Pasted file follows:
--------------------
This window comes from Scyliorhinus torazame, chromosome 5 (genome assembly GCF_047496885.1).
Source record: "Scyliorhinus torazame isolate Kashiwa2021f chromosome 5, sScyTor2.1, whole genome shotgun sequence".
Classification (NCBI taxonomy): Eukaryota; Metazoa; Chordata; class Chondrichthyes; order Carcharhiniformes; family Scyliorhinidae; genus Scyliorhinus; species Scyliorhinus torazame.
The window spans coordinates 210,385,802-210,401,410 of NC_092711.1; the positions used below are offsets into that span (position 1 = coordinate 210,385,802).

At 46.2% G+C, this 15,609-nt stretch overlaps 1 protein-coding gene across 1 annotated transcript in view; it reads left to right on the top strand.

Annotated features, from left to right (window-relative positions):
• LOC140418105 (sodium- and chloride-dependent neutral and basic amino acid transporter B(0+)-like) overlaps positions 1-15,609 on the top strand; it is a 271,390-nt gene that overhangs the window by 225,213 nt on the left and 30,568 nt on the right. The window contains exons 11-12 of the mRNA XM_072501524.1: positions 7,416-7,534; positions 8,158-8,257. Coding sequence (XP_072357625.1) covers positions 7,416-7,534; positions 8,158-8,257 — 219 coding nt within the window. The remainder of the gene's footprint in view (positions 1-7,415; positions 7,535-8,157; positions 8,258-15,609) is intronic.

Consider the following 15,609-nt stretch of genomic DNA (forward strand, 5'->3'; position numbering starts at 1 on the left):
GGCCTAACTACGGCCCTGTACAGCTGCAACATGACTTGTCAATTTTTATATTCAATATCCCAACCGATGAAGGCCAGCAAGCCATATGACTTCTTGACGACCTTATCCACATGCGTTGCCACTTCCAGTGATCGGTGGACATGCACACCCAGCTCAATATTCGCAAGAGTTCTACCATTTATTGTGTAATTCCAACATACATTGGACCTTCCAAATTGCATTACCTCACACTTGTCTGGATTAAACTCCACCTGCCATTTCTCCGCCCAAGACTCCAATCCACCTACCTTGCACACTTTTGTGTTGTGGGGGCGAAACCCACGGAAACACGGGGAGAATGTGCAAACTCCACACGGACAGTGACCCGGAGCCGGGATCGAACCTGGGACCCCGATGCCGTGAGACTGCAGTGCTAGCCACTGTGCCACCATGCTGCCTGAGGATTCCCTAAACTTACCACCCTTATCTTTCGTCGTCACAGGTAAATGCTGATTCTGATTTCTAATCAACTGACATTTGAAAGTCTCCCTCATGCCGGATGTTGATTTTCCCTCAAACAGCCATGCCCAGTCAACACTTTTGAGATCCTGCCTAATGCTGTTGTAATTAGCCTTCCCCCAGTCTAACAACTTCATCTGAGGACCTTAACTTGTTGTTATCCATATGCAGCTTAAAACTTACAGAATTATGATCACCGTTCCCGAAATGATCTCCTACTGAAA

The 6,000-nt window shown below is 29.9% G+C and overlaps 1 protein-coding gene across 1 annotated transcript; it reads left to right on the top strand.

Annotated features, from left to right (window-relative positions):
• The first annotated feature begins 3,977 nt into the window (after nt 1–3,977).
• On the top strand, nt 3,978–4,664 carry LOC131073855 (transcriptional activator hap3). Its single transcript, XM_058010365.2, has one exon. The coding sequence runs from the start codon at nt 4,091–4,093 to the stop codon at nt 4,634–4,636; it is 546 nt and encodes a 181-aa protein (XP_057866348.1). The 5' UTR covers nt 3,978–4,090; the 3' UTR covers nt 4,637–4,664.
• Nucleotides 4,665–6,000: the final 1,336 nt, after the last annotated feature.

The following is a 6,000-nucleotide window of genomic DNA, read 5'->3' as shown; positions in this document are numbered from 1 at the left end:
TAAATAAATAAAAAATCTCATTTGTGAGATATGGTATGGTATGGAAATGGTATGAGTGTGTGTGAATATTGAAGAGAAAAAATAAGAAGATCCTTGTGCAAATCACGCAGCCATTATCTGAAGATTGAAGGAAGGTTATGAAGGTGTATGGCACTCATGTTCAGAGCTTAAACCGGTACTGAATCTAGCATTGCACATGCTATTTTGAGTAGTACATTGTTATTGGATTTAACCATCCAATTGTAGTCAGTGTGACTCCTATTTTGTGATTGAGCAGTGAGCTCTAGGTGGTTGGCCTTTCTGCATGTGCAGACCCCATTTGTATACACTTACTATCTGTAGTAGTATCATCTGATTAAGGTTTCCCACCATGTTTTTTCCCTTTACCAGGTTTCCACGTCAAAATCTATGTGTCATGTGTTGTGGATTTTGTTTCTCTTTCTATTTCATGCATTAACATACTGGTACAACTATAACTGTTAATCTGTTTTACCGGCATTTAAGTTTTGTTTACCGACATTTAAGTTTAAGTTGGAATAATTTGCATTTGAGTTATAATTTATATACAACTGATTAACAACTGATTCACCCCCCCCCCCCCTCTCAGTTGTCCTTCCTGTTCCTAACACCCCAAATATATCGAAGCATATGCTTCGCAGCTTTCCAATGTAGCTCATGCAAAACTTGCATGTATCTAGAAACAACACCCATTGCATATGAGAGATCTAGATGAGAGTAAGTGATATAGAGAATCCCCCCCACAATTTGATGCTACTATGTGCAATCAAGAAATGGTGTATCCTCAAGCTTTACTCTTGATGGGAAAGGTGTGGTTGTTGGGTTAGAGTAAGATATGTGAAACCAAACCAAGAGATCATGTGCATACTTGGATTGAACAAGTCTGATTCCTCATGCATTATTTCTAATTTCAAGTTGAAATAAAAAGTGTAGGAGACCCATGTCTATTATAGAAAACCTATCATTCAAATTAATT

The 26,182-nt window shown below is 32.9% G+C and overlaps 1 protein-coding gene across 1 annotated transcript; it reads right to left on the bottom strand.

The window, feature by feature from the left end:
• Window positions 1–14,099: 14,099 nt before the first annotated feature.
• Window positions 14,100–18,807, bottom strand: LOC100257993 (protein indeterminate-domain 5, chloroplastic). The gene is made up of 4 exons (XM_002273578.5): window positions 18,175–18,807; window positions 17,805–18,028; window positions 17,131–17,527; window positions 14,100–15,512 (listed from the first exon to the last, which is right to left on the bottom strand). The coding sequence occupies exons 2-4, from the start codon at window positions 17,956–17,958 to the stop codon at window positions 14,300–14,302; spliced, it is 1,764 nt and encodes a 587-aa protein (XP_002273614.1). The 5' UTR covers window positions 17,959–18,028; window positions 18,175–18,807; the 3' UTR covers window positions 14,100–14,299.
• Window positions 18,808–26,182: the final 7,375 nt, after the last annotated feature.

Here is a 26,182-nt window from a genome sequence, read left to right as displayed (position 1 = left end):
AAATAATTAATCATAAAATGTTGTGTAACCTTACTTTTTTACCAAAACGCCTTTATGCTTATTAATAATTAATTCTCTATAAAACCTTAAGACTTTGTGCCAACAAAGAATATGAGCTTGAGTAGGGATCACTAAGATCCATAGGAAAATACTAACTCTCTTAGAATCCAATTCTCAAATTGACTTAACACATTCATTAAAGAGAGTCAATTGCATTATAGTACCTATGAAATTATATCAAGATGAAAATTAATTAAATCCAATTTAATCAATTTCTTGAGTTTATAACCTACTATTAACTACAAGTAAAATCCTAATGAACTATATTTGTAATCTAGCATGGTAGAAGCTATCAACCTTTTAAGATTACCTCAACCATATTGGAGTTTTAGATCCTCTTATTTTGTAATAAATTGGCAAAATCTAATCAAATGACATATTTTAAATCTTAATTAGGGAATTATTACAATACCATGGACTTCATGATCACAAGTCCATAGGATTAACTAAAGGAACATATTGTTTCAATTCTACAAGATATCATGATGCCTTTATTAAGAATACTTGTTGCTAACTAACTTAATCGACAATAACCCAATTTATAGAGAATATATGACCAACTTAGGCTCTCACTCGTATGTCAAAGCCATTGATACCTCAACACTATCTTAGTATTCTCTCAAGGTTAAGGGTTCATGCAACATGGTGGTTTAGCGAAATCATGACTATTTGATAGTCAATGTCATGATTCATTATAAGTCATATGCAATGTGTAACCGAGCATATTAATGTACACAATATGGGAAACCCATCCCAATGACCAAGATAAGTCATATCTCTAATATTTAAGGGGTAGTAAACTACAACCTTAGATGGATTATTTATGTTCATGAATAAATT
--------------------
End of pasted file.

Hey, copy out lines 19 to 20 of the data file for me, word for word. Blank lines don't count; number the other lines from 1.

• Window positions 1–14,099: 14,099 nt before the first annotated feature.
• Window positions 14,100–18,807, bottom strand: LOC100257993 (protein indeterminate-domain 5, chloroplastic). The gene is made up of 4 exons (XM_002273578.5): window positions 18,175–18,807; window positions 17,805–18,028; window positions 17,131–17,527; window positions 14,100–15,512 (listed from the first exon to the last, which is right to left on the bottom strand). The coding sequence occupies exons 2-4, from the start codon at window positions 17,956–17,958 to the stop codon at window positions 14,300–14,302; spliced, it is 1,764 nt and encodes a 587-aa protein (XP_002273614.1). The 5' UTR covers window positions 17,959–18,028; window positions 18,175–18,807; the 3' UTR covers window positions 14,100–14,299.